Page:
St John's Church, Picture by Burne Jones 1906, Torquay
Memories of St John's Church, Picture by Burne Jones 1906, Torquay
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Torquay & local memories
Read and share memories of Torquay and Devon inspired by Frith photos.
Finding A Friend
I moved to Torbay in 1962 to work at Gowman Easterbrook, Solicitors in Paignton. During this time I made many friends, including Tony Harper who, with Alan Beeson, myself and others, founded Dunkeswell Kart Club which is still going. Tony posted a memory on this site sometime ago and said he is living in Queensland, Australia and I have tried to make contact without success. If anyone knows of his whereabouts, I would be thrilled to hear. I met my Wife, Christine, in 1969, married in Torquay the same year and we moved away in 1971. We keep contact with Torbay having a holiday home in lovely Brixham.
Ellacombe Church RoadTorquay
My husband and I ran Lyndale Guest House 1967-1971 and enjoyed meeting many interesting families mostly from Northern England. I wonder if any of them are reading this? Soon after we sold the property it was converted into flats as it would not have met the new stringent council rules. We decided to emigrate to Australia but have been back to the area several times to enjoy the lovely area especially Babbacombe beach. I notice some people mentioned Shrublands. My son was born there in 1968 and was disappointed to find it was not longer there when he went back to Torquay. I found it most comfortable and the staff very helpful.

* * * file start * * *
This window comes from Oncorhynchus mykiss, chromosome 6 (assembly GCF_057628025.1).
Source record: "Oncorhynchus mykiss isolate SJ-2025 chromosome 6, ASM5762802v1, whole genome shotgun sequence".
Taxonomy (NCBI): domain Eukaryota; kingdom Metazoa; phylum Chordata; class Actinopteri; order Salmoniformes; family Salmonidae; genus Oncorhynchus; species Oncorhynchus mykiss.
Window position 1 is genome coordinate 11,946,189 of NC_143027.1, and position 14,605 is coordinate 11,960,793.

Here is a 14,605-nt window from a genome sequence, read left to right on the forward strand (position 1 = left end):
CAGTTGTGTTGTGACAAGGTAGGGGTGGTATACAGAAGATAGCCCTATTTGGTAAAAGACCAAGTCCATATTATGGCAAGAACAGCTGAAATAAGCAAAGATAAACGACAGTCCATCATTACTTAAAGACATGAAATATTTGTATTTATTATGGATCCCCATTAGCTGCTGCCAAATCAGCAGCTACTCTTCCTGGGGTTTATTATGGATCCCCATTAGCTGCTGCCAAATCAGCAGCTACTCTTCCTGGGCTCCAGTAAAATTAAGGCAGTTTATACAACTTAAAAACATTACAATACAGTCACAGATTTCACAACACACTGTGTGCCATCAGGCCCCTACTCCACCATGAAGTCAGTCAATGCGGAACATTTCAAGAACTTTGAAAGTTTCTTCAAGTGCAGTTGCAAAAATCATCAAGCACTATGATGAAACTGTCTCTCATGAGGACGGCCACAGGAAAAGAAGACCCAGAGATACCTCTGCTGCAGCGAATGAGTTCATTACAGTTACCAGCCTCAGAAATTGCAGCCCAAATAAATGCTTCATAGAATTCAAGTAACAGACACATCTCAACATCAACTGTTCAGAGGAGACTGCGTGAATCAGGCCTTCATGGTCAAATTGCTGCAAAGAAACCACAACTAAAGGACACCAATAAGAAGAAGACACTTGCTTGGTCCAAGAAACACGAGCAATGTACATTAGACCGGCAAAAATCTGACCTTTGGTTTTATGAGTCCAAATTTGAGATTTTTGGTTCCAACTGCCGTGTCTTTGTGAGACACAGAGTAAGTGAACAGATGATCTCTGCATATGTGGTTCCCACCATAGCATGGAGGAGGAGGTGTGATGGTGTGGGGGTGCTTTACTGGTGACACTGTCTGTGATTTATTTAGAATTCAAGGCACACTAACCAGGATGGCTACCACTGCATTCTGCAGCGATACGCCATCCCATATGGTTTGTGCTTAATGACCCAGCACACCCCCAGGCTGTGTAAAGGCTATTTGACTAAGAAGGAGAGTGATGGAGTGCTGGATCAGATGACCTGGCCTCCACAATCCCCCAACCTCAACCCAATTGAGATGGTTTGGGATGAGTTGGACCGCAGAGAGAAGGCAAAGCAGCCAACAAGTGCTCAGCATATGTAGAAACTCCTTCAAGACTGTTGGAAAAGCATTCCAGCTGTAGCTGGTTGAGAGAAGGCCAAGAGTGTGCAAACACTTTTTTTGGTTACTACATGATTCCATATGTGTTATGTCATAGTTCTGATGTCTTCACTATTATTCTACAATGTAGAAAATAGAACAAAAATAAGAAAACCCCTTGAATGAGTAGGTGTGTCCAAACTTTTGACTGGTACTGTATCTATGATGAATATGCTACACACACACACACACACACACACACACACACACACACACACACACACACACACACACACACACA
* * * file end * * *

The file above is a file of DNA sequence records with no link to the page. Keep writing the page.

Love Bloomed at Astwell Hall
I went to Astwell Hall with 17 other members of Heatham House Youth Centre and at the time was friendly with one of my female colleagues. In Torquay I was attracted to the girl who organized the trip and we started dating and were married in 1953 and next year celebrate 60 years. I am so sad that the hotel is no longer there. We emigrated to Australia in 1969 with our two children and I am at present formulating a DVD visiting all my memories I have of U.K. through the wonders of Google Earth and the only blank is of Astwell Hall where we met. The lady in charge was Mrs. Campbell-Walker a very stern disciplinarian - she needed to be with 18 young tearaways running around. Would be very pleased to hear of anyone else who can relate to 1951. Patrick Pyke
Loving Memories of A Loving Mother
Two ladies wearing hats.. the lady on the left could have been my mother.. but perhaps not. I remember my mother dressed similar... she brought our family through the war years 1939-1945... She is for ever loved.